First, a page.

Too Many Skills and Abilities

Many popular and long running LARPs still adhere to this rules methodology in order to do a couple of things. First, they seek to more closely resemble many MMORPG’s and table top RPGs in order to presumably, attract more would-be players to LARPing and perhaps make players more apt to try the hobby in the first place. Second, this design method seeks to use large quantities of skills and abilities in order to provide balance among player characters, often in settings where games have defined classes or some semblance of class segmentation based on abilities. Lastly, it provides for a means by which players are made to feel as though they’re progressing through the purchase of more, or different skills and abilities, as we’ve been engendered with the idea that more stuff means we’re doing better, and that we’re special compared to the next person. While this way of doing things has sufficed for decades, it can no longer be argued that this system is not ridden with flaws, and is not, in fact, inherently bad for a number of reasons, which we’ll examine below.


The Table Top Experience

As discussed in the first part of this blog, the first American iterations of LARP rules were derived largely from the arcane tomes of unnameable rules that were early role-playing games. And this really isn’t all that surprising, right? While it’s hard to say whether or not LARPing would exist without them, we can safely say we’ve moved past having to build rules systems based on them. Table top systems, by necessity, have to develop rules sets and execution mechanics that account for any possible action a player might want to perform for the most part, from the heroic, to the mundane.  This doesn’t have to be the case for LARP, and In fact, it probably shouldn’t be. By its nature, LARP is an immersive and physical hobby, one where players perform as many of their character’s actions as possible, and to that end, don’t require near as many rules as that of any given table top system. In fact, one could make the assertion that, beyond setting and some thematic elements, LARPs and table top systems should not have all that much in common; that is, wherein table top games have to account for any potential action a player may wish to take to maintain persistent immersion, LARPs must assume that a player can perform the action independent of a rule, that would, in fact, only serve to break the persistent immersion of the game world. It would seem that LARPs’ progenitors are now the very thing that are doing it harm; that what first brought players into the hobby is the source for much consternation, or at the very least, making it difficult for new and existing players to enjoy the game within these complicated constraints.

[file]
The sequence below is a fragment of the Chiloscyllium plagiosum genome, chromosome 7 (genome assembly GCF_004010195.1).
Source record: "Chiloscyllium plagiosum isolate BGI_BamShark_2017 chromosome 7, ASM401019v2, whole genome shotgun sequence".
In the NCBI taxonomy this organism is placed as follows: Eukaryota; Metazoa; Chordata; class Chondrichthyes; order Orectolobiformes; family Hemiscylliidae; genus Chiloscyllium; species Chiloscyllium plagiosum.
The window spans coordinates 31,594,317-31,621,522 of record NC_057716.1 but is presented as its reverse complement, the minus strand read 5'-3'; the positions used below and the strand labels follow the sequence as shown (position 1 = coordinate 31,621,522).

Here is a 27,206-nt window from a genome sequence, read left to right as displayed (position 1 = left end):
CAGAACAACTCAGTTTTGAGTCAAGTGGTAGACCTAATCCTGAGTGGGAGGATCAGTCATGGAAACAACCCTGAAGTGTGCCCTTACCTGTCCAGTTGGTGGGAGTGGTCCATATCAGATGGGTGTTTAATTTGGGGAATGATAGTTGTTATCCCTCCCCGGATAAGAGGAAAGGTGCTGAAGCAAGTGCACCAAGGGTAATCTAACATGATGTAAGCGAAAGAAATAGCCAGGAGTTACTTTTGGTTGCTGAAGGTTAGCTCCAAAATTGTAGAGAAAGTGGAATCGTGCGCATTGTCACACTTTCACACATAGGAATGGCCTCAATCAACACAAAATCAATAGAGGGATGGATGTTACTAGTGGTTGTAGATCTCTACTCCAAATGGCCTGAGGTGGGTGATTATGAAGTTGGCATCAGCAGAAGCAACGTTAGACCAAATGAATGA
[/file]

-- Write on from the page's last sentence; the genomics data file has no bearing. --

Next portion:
Role playing books

Skills as an Equalizer

As direct descendants of table top rules sets, it’s no wonder that popular, long-standing LARP rules books contain myriad heroic skills and abilities, intended to elevate the office drone to epic levels of Conan-like prowess and strength, or imbue the fry cook with the mysterious and arcane abilities of a Red Wizard. After all, this is what drew a lot of us LARPers to the hobby in the first place, right? What happens though, after you’ve been at it for a long time, is that you begin to realize that being able to pick and build a character from a laundry list of abilities, and in turn, having to learn all of the often complicated mechanics that accompany them, eventually detracts from the overall experience. Ask yourself whether or not it’s the fact that you get to swing this fake sword at people, perform an engrossing magical ritual, or discover a devious plot to assassinate a noble, that gets you immersed in the game, or is it in fact, all the rules you get to yell at people and process during a LARP event. Are you playing the game or are you playing the rules? Some would refer to this line of thinking as simply anti-gamist, however I can elaborate.